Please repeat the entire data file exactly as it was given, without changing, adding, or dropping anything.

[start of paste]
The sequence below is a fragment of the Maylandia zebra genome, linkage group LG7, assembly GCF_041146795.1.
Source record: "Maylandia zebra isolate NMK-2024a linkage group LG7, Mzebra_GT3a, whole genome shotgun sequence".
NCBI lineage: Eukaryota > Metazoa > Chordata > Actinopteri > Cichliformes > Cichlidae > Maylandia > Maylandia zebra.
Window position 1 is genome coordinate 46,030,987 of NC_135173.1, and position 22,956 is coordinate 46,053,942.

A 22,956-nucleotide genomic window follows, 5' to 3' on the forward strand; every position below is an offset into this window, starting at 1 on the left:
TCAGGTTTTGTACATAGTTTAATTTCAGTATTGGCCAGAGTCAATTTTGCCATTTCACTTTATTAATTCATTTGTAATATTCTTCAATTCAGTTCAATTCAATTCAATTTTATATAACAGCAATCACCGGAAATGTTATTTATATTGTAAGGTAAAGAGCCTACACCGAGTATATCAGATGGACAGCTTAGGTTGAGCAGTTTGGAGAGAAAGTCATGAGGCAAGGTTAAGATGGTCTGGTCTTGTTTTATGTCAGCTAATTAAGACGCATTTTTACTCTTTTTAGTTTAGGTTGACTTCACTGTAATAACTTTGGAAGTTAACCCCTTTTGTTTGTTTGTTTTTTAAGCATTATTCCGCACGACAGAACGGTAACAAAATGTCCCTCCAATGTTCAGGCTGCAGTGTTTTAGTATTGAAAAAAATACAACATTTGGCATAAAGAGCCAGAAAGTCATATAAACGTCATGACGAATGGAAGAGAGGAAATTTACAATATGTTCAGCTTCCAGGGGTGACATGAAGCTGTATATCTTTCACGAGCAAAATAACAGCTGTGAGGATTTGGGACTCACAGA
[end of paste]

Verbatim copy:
The sequence below is a fragment of the Maylandia zebra genome, linkage group LG7, assembly GCF_041146795.1.
Source record: "Maylandia zebra isolate NMK-2024a linkage group LG7, Mzebra_GT3a, whole genome shotgun sequence".
NCBI lineage: Eukaryota > Metazoa > Chordata > Actinopteri > Cichliformes > Cichlidae > Maylandia > Maylandia zebra.
Window position 1 is genome coordinate 46,030,987 of NC_135173.1, and position 22,956 is coordinate 46,053,942.

A 22,956-nucleotide genomic window follows, 5' to 3' on the forward strand; every position below is an offset into this window, starting at 1 on the left:
TCAGGTTTTGTACATAGTTTAATTTCAGTATTGGCCAGAGTCAATTTTGCCATTTCACTTTATTAATTCATTTGTAATATTCTTCAATTCAGTTCAATTCAATTCAATTTTATATAACAGCAATCACCGGAAATGTTATTTATATTGTAAGGTAAAGAGCCTACACCGAGTATATCAGATGGACAGCTTAGGTTGAGCAGTTTGGAGAGAAAGTCATGAGGCAAGGTTAAGATGGTCTGGTCTTGTTTTATGTCAGCTAATTAAGACGCATTTTTACTCTTTTTAGTTTAGGTTGACTTCACTGTAATAACTTTGGAAGTTAACCCCTTTTGTTTGTTTGTTTTTTAAGCATTATTCCGCACGACAGAACGGTAACAAAATGTCCCTCCAATGTTCAGGCTGCAGTGTTTTAGTATTGAAAAAAATACAACATTTGGCATAAAGAGCCAGAAAGTCATATAAACGTCATGACGAATGGAAGAGAGGAAATTTACAATATGTTCAGCTTCCAGGGGTGACATGAAGCTGTATATCTTTCACGAGCAAAATAACAGCTGTGAGGATTTGGGACTCACAGA